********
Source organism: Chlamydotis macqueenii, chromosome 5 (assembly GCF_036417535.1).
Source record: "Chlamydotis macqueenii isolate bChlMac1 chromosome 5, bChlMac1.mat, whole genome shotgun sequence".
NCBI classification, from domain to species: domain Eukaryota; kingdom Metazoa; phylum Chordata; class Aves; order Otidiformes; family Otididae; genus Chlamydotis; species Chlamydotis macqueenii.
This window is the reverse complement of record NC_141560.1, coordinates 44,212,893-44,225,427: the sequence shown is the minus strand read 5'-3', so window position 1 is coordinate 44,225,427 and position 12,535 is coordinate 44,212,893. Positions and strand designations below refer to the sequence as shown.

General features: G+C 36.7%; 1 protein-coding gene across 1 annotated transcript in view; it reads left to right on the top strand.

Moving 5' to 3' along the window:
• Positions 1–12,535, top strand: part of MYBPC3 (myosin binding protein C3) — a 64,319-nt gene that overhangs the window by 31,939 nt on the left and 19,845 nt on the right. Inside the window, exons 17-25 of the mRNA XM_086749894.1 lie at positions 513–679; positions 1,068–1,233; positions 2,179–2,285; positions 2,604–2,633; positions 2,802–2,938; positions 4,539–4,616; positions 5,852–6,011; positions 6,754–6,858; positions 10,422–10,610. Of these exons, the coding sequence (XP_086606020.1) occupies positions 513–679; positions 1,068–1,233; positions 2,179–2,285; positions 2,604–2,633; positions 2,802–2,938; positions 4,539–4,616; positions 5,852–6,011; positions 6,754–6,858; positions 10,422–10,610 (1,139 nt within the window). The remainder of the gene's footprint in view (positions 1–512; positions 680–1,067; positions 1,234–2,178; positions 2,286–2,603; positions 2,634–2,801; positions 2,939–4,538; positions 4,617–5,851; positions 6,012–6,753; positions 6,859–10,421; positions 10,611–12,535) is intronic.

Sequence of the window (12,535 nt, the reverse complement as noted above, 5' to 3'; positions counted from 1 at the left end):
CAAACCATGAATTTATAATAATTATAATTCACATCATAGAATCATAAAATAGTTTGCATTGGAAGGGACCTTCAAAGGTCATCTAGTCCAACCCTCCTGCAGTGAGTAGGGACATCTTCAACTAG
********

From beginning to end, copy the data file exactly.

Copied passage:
Source organism: Chlamydotis macqueenii, chromosome 5 (assembly GCF_036417535.1).
Source record: "Chlamydotis macqueenii isolate bChlMac1 chromosome 5, bChlMac1.mat, whole genome shotgun sequence".
NCBI classification, from domain to species: domain Eukaryota; kingdom Metazoa; phylum Chordata; class Aves; order Otidiformes; family Otididae; genus Chlamydotis; species Chlamydotis macqueenii.
This window is the reverse complement of record NC_141560.1, coordinates 44,212,893-44,225,427: the sequence shown is the minus strand read 5'-3', so window position 1 is coordinate 44,225,427 and position 12,535 is coordinate 44,212,893. Positions and strand designations below refer to the sequence as shown.

General features: G+C 36.7%; 1 protein-coding gene across 1 annotated transcript in view; it reads left to right on the top strand.

Moving 5' to 3' along the window:
• Positions 1–12,535, top strand: part of MYBPC3 (myosin binding protein C3) — a 64,319-nt gene that overhangs the window by 31,939 nt on the left and 19,845 nt on the right. Inside the window, exons 17-25 of the mRNA XM_086749894.1 lie at positions 513–679; positions 1,068–1,233; positions 2,179–2,285; positions 2,604–2,633; positions 2,802–2,938; positions 4,539–4,616; positions 5,852–6,011; positions 6,754–6,858; positions 10,422–10,610. Of these exons, the coding sequence (XP_086606020.1) occupies positions 513–679; positions 1,068–1,233; positions 2,179–2,285; positions 2,604–2,633; positions 2,802–2,938; positions 4,539–4,616; positions 5,852–6,011; positions 6,754–6,858; positions 10,422–10,610 (1,139 nt within the window). The remainder of the gene's footprint in view (positions 1–512; positions 680–1,067; positions 1,234–2,178; positions 2,286–2,603; positions 2,634–2,801; positions 2,939–4,538; positions 4,617–5,851; positions 6,012–6,753; positions 6,859–10,421; positions 10,611–12,535) is intronic.

Sequence of the window (12,535 nt, the reverse complement as noted above, 5' to 3'; positions counted from 1 at the left end):
CAAACCATGAATTTATAATAATTATAATTCACATCATAGAATCATAAAATAGTTTGCATTGGAAGGGACCTTCAAAGGTCATCTAGTCCAACCCTCCTGCAGTGAGTAGGGACATCTTCAACTAG